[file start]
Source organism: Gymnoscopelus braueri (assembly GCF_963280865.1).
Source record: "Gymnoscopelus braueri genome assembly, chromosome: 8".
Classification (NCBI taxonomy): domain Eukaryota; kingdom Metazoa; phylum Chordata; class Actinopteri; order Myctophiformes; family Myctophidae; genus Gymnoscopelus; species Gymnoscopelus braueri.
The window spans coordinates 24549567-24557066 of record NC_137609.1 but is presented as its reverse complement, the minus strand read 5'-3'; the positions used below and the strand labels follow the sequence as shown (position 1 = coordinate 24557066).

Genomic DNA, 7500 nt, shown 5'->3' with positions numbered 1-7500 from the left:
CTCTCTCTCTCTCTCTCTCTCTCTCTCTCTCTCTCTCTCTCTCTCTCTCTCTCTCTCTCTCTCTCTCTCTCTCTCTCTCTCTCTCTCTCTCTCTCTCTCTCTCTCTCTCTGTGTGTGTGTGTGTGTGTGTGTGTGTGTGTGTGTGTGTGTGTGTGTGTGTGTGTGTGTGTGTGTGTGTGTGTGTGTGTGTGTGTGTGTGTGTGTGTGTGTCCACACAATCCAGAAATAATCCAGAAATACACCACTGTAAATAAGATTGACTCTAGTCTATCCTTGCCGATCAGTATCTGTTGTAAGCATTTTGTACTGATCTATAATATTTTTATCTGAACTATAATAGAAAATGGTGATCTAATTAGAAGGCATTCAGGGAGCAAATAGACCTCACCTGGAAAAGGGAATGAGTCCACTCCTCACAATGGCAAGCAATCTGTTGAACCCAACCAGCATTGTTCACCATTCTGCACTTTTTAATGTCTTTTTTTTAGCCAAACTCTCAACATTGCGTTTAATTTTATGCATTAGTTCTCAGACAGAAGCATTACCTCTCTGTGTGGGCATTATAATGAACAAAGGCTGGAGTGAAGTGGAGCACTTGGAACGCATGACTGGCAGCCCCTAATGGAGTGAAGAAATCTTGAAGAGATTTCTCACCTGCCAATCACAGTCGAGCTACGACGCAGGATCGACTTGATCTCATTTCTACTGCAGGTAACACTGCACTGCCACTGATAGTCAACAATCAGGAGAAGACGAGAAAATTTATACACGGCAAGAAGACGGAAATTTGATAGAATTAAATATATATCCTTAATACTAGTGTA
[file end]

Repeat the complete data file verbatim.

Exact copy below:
Source organism: Gymnoscopelus braueri (assembly GCF_963280865.1).
Source record: "Gymnoscopelus braueri genome assembly, chromosome: 8".
Classification (NCBI taxonomy): domain Eukaryota; kingdom Metazoa; phylum Chordata; class Actinopteri; order Myctophiformes; family Myctophidae; genus Gymnoscopelus; species Gymnoscopelus braueri.
The window spans coordinates 24549567-24557066 of record NC_137609.1 but is presented as its reverse complement, the minus strand read 5'-3'; the positions used below and the strand labels follow the sequence as shown (position 1 = coordinate 24557066).

Genomic DNA, 7500 nt, shown 5'->3' with positions numbered 1-7500 from the left:
CTCTCTCTCTCTCTCTCTCTCTCTCTCTCTCTCTCTCTCTCTCTCTCTCTCTCTCTCTCTCTCTCTCTCTCTCTCTCTCTCTCTCTCTCTCTCTCTCTCTCTCTCTCTCTGTGTGTGTGTGTGTGTGTGTGTGTGTGTGTGTGTGTGTGTGTGTGTGTGTGTGTGTGTGTGTGTGTGTGTGTGTGTGTGTGTGTGTGTGTGTGTGTGTGTCCACACAATCCAGAAATAATCCAGAAATACACCACTGTAAATAAGATTGACTCTAGTCTATCCTTGCCGATCAGTATCTGTTGTAAGCATTTTGTACTGATCTATAATATTTTTATCTGAACTATAATAGAAAATGGTGATCTAATTAGAAGGCATTCAGGGAGCAAATAGACCTCACCTGGAAAAGGGAATGAGTCCACTCCTCACAATGGCAAGCAATCTGTTGAACCCAACCAGCATTGTTCACCATTCTGCACTTTTTAATGTCTTTTTTTTAGCCAAACTCTCAACATTGCGTTTAATTTTATGCATTAGTTCTCAGACAGAAGCATTACCTCTCTGTGTGGGCATTATAATGAACAAAGGCTGGAGTGAAGTGGAGCACTTGGAACGCATGACTGGCAGCCCCTAATGGAGTGAAGAAATCTTGAAGAGATTTCTCACCTGCCAATCACAGTCGAGCTACGACGCAGGATCGACTTGATCTCATTTCTACTGCAGGTAACACTGCACTGCCACTGATAGTCAACAATCAGGAGAAGACGAGAAAATTTATACACGGCAAGAAGACGGAAATTTGATAGAATTAAATATATATCCTTAATACTAGTGTA